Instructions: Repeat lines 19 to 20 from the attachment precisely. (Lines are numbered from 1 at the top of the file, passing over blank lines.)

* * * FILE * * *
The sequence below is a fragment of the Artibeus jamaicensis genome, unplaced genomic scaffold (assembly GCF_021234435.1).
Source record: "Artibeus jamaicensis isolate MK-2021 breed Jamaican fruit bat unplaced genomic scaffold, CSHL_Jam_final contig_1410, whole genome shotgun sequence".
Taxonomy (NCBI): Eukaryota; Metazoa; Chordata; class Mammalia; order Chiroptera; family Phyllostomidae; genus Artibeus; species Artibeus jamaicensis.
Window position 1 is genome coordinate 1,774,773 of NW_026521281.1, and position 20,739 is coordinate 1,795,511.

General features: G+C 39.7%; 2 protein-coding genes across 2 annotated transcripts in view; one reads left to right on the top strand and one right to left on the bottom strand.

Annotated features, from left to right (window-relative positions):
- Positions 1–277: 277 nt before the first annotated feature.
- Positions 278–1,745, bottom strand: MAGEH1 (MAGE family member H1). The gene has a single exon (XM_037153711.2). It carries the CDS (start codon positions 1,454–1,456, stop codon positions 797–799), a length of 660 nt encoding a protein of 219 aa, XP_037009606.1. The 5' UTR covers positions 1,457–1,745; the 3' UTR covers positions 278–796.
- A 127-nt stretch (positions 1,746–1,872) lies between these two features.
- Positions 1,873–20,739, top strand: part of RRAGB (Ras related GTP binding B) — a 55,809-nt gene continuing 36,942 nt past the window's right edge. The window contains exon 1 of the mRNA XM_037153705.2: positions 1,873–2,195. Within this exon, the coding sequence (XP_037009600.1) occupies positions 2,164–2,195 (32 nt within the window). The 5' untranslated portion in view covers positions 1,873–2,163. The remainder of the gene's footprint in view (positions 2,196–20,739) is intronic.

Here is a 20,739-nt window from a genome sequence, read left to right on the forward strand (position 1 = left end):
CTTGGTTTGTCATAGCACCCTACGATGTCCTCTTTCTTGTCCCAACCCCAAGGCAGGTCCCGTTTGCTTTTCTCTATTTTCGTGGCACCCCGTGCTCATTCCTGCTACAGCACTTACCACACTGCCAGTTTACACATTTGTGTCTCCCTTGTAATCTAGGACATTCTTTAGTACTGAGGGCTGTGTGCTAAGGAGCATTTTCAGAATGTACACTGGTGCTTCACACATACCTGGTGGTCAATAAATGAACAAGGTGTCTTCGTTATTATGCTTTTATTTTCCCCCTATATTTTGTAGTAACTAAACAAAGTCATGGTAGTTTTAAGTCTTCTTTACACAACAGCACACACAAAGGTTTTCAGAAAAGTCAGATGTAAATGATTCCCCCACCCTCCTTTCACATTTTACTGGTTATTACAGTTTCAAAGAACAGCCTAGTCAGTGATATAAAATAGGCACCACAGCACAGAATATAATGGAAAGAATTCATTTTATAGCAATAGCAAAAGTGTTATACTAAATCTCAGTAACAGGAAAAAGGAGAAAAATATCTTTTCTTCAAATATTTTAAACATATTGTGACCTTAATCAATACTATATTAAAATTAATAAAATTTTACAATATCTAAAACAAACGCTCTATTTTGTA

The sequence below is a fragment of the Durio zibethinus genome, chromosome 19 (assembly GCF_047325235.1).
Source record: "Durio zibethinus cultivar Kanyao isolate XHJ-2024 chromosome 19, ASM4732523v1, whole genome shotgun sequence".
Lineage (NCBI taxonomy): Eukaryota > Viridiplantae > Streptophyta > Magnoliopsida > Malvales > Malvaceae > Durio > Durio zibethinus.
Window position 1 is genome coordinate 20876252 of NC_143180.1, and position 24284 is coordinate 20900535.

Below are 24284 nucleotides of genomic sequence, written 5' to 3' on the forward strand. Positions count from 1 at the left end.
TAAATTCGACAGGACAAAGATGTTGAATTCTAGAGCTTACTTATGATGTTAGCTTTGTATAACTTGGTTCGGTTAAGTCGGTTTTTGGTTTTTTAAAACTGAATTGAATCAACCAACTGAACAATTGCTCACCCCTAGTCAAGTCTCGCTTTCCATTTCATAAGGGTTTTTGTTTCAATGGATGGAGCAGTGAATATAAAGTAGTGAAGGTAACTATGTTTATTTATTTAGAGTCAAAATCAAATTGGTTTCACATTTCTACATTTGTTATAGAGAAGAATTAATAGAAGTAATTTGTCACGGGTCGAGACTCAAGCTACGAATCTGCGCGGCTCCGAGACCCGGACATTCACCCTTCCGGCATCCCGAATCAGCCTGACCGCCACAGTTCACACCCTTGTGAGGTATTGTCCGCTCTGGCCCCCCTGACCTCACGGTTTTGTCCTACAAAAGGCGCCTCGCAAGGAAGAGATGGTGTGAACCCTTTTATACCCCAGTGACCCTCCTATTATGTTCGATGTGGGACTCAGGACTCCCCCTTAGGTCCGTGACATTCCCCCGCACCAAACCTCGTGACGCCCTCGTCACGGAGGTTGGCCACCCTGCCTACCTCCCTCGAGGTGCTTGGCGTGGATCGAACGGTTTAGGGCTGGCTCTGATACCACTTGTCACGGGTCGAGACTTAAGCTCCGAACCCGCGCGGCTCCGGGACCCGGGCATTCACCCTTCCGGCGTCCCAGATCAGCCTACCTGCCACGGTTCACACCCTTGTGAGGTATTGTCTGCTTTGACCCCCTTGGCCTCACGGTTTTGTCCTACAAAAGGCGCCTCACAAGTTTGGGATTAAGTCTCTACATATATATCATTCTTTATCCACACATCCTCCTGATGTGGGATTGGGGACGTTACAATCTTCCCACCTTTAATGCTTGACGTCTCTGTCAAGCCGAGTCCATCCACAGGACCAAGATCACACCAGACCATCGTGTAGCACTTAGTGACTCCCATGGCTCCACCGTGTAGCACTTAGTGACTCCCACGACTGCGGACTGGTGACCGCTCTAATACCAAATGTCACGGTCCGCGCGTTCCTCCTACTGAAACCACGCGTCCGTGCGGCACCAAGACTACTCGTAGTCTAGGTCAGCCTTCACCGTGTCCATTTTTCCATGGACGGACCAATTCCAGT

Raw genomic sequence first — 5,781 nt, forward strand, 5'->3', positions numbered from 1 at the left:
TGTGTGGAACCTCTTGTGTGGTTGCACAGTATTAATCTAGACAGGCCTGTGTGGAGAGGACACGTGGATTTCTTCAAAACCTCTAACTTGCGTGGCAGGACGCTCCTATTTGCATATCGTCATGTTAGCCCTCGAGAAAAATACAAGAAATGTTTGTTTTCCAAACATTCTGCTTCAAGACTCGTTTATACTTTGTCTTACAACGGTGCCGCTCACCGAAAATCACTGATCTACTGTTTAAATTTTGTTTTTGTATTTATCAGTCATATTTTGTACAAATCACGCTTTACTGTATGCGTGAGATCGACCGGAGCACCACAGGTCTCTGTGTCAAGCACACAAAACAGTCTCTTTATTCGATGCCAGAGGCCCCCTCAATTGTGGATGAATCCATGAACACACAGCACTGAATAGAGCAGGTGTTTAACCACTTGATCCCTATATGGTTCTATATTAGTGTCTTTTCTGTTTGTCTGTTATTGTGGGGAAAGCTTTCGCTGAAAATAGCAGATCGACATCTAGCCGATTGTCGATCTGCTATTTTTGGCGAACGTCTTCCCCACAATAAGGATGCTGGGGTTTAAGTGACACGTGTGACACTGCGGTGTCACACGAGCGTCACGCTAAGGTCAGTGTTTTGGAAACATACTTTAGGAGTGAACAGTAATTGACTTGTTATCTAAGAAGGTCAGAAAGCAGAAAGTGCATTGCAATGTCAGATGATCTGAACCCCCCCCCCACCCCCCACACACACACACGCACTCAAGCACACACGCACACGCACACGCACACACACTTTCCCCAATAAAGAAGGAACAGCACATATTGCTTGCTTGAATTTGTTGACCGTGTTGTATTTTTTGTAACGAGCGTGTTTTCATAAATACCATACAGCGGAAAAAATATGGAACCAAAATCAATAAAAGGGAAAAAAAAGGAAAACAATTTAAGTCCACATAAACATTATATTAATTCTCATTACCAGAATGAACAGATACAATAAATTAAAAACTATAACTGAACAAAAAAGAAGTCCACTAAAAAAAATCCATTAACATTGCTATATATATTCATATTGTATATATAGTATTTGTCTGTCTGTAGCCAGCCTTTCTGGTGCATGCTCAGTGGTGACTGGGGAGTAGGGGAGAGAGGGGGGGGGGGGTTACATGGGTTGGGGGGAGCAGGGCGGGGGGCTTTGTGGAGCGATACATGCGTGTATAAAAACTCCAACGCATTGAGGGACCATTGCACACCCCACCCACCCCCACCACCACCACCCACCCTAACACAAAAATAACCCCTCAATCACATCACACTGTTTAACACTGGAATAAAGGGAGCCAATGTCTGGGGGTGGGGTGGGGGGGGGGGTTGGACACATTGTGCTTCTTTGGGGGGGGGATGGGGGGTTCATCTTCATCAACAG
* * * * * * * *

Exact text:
Raw genomic sequence first — 5,781 nt, forward strand, 5'->3', positions numbered from 1 at the left:
TGTGTGGAACCTCTTGTGTGGTTGCACAGTATTAATCTAGACAGGCCTGTGTGGAGAGGACACGTGGATTTCTTCAAAACCTCTAACTTGCGTGGCAGGACGCTCCTATTTGCATATCGTCATGTTAGCCCTCGAGAAAAATACAAGAAATGTTTGTTTTCCAAACATTCTGCTTCAAGACTCGTTTATACTTTGTCTTACAACGGTGCCGCTCACCGAAAATCACTGATCTACTGTTTAAATTTTGTTTTTGTATTTATCAGTCATATTTTGTACAAATCACGCTTTACTGTATGCGTGAGATCGACCGGAGCACCACAGGTCTCTGTGTCAAGCACACAAAACAGTCTCTTTATTCGATGCCAGAGGCCCCCTCAATTGTGGATGAATCCATGAACACACAGCACTGAATAGAGCAGGTGTTTAACCACTTGATCCCTATATGGTTCTATATTAGTGTCTTTTCTGTTTGTCTGTTATTGTGGGGAAAGCTTTCGCTGAAAATAGCAGATCGACATCTAGCCGATTGTCGATCTGCTATTTTTGGCGAACGTCTTCCCCACAATAAGGATGCTGGGGTTTAAGTGACACGTGTGACACTGCGGTGTCACACGAGCGTCACGCTAAGGTCAGTGTTTTGGAAACATACTTTAGGAGTGAACAGTAATTGACTTGTTATCTAAGAAGGTCAGAAAGCAGAAAGTGCATTGCAATGTCAGATGATCTGAACCCCCCCCCCACCCCCCACACACACACACGCACTCAAGCACACACGCACACGCACACGCACACACACTTTCCCCAATAAAGAAGGAACAGCACATATTGCTTGCTTGAATTTGTTGACCGTGTTGTATTTTTTGTAACGAGCGTGTTTTCATAAATACCATACAGCGGAAAAAATATGGAACCAAAATCAATAAAAGGGAAAAAAAAGGAAAACAATTTAAGTCCACATAAACATTATATTAATTCTCATTACCAGAATGAACAGATACAATAAATTAAAAACTATAACTGAACAAAAAAGAAGTCCACTAAAAAAAATCCATTAACATTGCTATATATATTCATATTGTATATATAGTATTTGTCTGTCTGTAGCCAGCCTTTCTGGTGCATGCTCAGTGGTGACTGGGGAGTAGGGGAGAGAGGGGGGGGGGGGTTACATGGGTTGGGGGGAGCAGGGCGGGGGGCTTTGTGGAGCGATACATGCGTGTATAAAAACTCCAACGCATTGAGGGACCATTGCACACCCCACCCACCCCCACCACCACCACCCACCCTAACACAAAAATAACCCCTCAATCACATCACACTGTTTAACACTGGAATAAAGGGAGCCAATGTCTGGGGGTGGGGTGGGGGGGGGGGTTGGACACATTGTGCTTCTTTGGGGGGGGGATGGGGGGTTCATCTTCATCAACAG